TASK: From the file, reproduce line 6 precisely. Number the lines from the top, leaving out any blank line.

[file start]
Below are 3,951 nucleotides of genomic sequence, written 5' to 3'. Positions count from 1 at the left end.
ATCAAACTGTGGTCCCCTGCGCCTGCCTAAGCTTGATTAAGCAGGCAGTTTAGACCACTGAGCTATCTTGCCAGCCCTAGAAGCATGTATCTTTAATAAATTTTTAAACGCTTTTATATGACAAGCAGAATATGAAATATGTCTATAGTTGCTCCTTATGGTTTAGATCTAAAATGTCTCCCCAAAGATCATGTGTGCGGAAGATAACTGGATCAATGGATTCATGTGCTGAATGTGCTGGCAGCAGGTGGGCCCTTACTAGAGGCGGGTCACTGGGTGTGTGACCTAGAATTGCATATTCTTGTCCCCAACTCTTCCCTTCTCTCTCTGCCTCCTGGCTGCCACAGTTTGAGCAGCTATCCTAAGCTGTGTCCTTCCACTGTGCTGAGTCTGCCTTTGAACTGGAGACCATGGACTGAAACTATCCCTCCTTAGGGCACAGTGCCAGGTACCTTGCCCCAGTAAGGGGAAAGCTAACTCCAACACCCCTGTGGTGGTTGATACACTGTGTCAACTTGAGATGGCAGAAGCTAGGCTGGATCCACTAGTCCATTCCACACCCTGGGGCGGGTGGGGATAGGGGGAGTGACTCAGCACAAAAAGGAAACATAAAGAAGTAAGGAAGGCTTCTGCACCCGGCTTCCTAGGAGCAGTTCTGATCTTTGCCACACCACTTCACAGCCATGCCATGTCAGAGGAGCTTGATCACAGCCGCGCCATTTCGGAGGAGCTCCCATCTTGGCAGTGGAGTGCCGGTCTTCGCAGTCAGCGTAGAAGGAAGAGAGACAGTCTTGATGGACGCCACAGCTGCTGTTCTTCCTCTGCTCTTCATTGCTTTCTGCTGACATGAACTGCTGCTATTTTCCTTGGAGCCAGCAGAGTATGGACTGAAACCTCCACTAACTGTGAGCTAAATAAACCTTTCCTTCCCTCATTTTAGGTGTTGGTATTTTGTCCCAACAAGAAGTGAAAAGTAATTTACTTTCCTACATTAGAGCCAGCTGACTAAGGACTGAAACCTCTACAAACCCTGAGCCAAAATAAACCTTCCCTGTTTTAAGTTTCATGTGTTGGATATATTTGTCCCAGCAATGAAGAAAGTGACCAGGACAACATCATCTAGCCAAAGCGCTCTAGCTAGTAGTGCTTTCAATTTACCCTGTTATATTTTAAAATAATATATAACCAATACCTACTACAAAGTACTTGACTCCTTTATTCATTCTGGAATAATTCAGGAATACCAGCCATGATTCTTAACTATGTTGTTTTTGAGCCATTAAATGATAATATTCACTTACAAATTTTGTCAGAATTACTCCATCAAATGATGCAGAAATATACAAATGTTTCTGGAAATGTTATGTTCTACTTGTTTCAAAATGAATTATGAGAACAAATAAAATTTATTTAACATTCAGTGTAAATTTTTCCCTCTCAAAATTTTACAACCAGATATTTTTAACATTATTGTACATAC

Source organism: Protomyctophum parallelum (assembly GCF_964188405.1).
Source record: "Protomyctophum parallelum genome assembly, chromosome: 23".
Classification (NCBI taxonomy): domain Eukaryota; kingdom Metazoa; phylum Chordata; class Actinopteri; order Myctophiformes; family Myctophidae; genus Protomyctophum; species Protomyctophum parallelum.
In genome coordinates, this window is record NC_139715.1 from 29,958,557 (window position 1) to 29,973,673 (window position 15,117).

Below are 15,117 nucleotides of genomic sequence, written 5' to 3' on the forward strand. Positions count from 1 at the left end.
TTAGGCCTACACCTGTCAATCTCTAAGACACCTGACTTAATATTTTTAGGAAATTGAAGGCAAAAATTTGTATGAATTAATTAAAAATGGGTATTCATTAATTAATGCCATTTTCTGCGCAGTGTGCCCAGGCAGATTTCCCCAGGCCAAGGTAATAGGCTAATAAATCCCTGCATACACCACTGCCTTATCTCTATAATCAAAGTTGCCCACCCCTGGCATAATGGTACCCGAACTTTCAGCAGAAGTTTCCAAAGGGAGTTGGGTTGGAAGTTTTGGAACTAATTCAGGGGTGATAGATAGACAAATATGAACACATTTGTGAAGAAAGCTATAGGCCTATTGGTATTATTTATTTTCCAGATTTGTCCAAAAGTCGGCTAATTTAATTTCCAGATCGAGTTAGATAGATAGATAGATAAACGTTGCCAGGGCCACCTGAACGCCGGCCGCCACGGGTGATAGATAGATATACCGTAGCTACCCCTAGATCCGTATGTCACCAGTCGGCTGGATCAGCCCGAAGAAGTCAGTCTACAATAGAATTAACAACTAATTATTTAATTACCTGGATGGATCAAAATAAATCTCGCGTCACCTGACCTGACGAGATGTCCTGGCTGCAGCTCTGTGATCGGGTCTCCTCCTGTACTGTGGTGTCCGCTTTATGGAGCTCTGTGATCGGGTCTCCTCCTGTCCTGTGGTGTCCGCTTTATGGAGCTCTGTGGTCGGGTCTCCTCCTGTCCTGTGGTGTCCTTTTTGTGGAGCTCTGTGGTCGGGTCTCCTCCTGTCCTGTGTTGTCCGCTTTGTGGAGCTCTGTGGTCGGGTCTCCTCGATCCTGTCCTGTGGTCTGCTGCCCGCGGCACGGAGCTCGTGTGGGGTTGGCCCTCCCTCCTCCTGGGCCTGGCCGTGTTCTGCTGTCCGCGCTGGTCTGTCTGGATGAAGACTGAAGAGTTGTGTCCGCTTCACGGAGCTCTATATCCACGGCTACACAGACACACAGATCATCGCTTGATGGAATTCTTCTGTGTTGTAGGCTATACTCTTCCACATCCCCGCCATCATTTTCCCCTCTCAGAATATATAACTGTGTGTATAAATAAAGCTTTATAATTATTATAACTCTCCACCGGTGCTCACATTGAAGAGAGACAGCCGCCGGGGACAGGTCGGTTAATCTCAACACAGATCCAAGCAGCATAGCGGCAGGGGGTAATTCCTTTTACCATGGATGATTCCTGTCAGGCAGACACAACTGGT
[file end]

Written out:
In genome coordinates, this window is record NC_139715.1 from 29,958,557 (window position 1) to 29,973,673 (window position 15,117).